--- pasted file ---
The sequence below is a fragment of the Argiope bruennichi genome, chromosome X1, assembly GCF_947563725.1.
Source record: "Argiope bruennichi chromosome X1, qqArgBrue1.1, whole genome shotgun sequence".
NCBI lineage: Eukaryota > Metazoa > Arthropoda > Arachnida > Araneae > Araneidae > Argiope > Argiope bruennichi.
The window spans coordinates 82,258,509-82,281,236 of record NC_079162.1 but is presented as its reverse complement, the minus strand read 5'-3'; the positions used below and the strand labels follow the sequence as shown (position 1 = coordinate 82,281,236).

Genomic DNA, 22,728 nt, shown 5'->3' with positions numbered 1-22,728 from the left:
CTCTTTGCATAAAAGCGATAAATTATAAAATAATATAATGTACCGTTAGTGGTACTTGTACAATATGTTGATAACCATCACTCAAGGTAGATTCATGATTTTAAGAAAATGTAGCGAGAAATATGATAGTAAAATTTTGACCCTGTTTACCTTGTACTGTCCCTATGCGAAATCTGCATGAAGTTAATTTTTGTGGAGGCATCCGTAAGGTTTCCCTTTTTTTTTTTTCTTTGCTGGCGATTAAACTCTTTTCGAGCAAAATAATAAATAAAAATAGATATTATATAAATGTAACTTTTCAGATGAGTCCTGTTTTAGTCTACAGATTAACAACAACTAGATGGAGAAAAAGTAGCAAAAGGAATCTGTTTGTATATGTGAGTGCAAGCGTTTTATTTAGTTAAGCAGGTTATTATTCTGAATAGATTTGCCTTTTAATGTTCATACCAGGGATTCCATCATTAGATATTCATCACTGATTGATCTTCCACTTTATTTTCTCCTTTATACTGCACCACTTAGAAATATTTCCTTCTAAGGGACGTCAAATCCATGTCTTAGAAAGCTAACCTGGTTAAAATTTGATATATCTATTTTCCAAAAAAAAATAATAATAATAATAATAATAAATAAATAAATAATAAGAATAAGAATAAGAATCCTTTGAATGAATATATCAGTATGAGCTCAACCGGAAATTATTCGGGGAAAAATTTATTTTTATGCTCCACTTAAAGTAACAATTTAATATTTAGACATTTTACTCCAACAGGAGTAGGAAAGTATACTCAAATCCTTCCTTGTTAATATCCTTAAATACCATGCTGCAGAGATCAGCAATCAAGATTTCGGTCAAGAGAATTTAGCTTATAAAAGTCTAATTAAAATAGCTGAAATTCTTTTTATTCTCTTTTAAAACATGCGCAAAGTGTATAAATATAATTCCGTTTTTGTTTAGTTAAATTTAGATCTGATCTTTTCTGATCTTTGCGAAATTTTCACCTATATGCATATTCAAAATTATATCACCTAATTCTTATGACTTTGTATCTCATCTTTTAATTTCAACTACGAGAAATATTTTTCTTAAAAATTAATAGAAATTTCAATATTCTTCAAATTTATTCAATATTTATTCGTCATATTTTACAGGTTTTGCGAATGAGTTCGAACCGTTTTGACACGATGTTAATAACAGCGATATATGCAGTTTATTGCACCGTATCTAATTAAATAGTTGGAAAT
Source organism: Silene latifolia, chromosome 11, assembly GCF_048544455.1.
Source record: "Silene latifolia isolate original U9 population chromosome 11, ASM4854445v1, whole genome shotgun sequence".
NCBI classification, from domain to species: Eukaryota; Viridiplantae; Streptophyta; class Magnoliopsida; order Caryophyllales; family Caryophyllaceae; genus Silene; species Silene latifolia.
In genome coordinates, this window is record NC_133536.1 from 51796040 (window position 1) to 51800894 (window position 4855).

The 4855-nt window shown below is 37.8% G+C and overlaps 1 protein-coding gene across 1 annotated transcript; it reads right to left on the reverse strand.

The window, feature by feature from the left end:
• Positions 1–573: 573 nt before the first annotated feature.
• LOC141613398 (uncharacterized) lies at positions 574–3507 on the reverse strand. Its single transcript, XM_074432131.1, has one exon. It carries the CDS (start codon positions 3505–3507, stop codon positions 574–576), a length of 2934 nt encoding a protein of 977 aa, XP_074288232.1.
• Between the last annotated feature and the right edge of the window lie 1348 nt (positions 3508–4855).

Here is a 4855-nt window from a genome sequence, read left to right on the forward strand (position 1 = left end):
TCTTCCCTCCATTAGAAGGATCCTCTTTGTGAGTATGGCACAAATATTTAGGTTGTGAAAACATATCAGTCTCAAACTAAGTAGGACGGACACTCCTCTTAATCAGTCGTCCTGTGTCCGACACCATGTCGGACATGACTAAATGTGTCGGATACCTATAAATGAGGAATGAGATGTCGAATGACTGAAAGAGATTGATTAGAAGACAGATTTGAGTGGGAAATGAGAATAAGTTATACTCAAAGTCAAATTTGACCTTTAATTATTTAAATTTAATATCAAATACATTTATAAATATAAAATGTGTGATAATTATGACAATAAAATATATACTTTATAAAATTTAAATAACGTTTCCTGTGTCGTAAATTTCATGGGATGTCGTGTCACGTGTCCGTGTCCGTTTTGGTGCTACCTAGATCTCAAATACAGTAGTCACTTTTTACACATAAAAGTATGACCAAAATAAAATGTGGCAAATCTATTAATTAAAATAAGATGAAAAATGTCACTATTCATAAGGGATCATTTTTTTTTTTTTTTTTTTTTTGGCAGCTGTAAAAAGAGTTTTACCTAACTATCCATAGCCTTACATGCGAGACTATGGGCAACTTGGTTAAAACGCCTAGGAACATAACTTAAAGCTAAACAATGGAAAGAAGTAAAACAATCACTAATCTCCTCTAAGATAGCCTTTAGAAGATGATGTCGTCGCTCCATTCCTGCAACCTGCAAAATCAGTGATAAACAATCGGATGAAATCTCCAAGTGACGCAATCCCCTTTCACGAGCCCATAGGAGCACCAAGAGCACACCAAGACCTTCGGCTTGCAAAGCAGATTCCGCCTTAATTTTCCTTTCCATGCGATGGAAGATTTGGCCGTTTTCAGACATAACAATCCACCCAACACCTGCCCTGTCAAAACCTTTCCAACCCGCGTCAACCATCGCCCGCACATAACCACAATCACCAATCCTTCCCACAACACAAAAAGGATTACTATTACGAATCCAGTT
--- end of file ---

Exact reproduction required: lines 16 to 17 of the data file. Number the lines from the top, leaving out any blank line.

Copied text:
Here is a 4855-nt window from a genome sequence, read left to right on the forward strand (position 1 = left end):
TCTTCCCTCCATTAGAAGGATCCTCTTTGTGAGTATGGCACAAATATTTAGGTTGTGAAAACATATCAGTCTCAAACTAAGTAGGACGGACACTCCTCTTAATCAGTCGTCCTGTGTCCGACACCATGTCGGACATGACTAAATGTGTCGGATACCTATAAATGAGGAATGAGATGTCGAATGACTGAAAGAGATTGATTAGAAGACAGATTTGAGTGGGAAATGAGAATAAGTTATACTCAAAGTCAAATTTGACCTTTAATTATTTAAATTTAATATCAAATACATTTATAAATATAAAATGTGTGATAATTATGACAATAAAATATATACTTTATAAAATTTAAATAACGTTTCCTGTGTCGTAAATTTCATGGGATGTCGTGTCACGTGTCCGTGTCCGTTTTGGTGCTACCTAGATCTCAAATACAGTAGTCACTTTTTACACATAAAAGTATGACCAAAATAAAATGTGGCAAATCTATTAATTAAAATAAGATGAAAAATGTCACTATTCATAAGGGATCATTTTTTTTTTTTTTTTTTTTTTGGCAGCTGTAAAAAGAGTTTTACCTAACTATCCATAGCCTTACATGCGAGACTATGGGCAACTTGGTTAAAACGCCTAGGAACATAACTTAAAGCTAAACAATGGAAAGAAGTAAAACAATCACTAATCTCCTCTAAGATAGCCTTTAGAAGATGATGTCGTCGCTCCATTCCTGCAACCTGCAAAATCAGTGATAAACAATCGGATGAAATCTCCAAGTGACGCAATCCCCTTTCACGAGCCCATAGGAGCACCAAGAGCACACCAAGACCTTCGGCTTGCAAAGCAGATTCCGCCTTAATTTTCCTTTCCATGCGATGGAAGATTTGGCCGTTTTCAGACATAACAATCCACCCAACACCTGCCCTGTCAAAACCTTTCCAACCCGCGTCAACCATCGCCCGCACATAACCACAATCACCAATCCTTCCCACAACACAAAAAGGATTACTATTACGAATCCAGTT